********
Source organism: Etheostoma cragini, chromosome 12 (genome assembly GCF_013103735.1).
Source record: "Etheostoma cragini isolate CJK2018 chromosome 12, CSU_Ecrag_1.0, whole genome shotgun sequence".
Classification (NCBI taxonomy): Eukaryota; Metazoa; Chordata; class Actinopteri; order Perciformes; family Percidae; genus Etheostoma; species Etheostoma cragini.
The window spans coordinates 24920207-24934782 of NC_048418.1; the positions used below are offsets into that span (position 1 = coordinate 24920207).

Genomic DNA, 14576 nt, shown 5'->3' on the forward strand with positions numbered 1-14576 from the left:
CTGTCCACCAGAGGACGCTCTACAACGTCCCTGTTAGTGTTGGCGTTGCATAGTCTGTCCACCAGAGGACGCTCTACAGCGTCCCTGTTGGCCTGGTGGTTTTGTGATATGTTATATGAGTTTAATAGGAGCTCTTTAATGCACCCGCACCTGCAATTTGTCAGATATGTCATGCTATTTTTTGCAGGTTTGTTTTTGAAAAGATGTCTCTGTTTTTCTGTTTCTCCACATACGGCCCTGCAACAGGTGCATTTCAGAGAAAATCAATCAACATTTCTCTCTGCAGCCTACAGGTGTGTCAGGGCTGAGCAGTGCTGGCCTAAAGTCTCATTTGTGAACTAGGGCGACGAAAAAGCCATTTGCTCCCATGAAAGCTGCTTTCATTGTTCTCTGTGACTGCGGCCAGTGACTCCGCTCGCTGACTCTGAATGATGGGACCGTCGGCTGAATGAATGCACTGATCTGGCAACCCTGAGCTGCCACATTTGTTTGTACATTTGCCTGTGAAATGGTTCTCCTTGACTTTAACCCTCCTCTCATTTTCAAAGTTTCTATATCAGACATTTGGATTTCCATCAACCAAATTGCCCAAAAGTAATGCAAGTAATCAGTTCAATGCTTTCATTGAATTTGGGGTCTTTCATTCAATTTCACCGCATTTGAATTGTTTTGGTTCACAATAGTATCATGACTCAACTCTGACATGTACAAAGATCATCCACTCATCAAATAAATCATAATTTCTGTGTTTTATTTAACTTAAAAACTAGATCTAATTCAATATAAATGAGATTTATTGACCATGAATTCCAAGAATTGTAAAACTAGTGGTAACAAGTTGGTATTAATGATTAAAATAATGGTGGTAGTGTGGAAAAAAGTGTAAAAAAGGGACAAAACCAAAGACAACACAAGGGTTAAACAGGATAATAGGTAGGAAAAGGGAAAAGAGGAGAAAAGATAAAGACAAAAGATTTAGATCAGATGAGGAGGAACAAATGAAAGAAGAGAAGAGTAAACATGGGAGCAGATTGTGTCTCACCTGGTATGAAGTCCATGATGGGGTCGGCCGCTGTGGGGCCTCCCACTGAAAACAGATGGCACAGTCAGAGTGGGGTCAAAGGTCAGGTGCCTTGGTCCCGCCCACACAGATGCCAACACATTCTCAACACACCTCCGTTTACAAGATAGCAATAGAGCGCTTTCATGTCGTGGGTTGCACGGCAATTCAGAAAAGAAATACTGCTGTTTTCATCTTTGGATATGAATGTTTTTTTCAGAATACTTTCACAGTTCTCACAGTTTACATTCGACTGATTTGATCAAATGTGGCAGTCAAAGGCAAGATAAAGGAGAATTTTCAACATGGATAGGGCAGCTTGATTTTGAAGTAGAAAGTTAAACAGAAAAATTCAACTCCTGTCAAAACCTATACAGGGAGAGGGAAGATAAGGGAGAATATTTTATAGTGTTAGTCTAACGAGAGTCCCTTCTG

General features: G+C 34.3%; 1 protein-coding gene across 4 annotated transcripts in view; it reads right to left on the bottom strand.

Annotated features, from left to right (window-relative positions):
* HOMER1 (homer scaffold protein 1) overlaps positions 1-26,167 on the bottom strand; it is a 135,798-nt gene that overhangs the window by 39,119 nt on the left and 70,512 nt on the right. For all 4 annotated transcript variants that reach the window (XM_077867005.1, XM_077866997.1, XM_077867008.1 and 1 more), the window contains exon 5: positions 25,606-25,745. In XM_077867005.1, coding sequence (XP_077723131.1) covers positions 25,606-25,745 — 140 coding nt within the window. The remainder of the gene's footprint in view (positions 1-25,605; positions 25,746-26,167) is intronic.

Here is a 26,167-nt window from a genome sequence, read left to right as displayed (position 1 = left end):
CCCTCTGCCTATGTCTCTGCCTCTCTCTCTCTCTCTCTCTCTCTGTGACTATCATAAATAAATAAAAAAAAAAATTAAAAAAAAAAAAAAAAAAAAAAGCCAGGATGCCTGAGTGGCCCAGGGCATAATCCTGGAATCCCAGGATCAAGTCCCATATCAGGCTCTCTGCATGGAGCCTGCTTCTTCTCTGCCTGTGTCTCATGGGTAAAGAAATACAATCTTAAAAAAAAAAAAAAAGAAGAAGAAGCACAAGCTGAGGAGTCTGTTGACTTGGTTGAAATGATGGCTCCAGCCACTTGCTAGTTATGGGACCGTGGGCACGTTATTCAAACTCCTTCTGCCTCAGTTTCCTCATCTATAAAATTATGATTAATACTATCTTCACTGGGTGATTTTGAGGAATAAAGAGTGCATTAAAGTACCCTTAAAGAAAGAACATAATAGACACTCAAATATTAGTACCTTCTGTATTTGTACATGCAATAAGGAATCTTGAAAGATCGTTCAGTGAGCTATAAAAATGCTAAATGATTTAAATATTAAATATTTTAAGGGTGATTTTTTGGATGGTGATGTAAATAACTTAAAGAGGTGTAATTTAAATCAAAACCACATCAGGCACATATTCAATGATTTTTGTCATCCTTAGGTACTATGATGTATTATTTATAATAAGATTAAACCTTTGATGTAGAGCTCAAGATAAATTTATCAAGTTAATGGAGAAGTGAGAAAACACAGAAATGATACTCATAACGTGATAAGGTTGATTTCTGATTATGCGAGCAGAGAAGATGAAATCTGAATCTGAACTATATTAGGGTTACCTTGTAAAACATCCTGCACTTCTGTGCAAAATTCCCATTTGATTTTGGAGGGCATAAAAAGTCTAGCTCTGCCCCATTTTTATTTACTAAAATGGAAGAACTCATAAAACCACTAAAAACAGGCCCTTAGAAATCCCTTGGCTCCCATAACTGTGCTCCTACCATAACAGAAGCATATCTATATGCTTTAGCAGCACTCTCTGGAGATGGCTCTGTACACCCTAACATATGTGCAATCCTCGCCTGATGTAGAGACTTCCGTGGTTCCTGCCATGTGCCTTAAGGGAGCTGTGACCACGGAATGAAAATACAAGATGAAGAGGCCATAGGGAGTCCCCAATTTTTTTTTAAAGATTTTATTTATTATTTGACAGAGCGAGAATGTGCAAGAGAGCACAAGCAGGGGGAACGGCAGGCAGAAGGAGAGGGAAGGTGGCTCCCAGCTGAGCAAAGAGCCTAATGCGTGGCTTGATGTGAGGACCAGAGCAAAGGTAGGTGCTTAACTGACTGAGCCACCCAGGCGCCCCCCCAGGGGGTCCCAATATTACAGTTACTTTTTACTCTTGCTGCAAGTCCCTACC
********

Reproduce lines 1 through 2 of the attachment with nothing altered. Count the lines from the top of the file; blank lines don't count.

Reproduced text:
Source organism: Etheostoma cragini, chromosome 12 (genome assembly GCF_013103735.1).
Source record: "Etheostoma cragini isolate CJK2018 chromosome 12, CSU_Ecrag_1.0, whole genome shotgun sequence".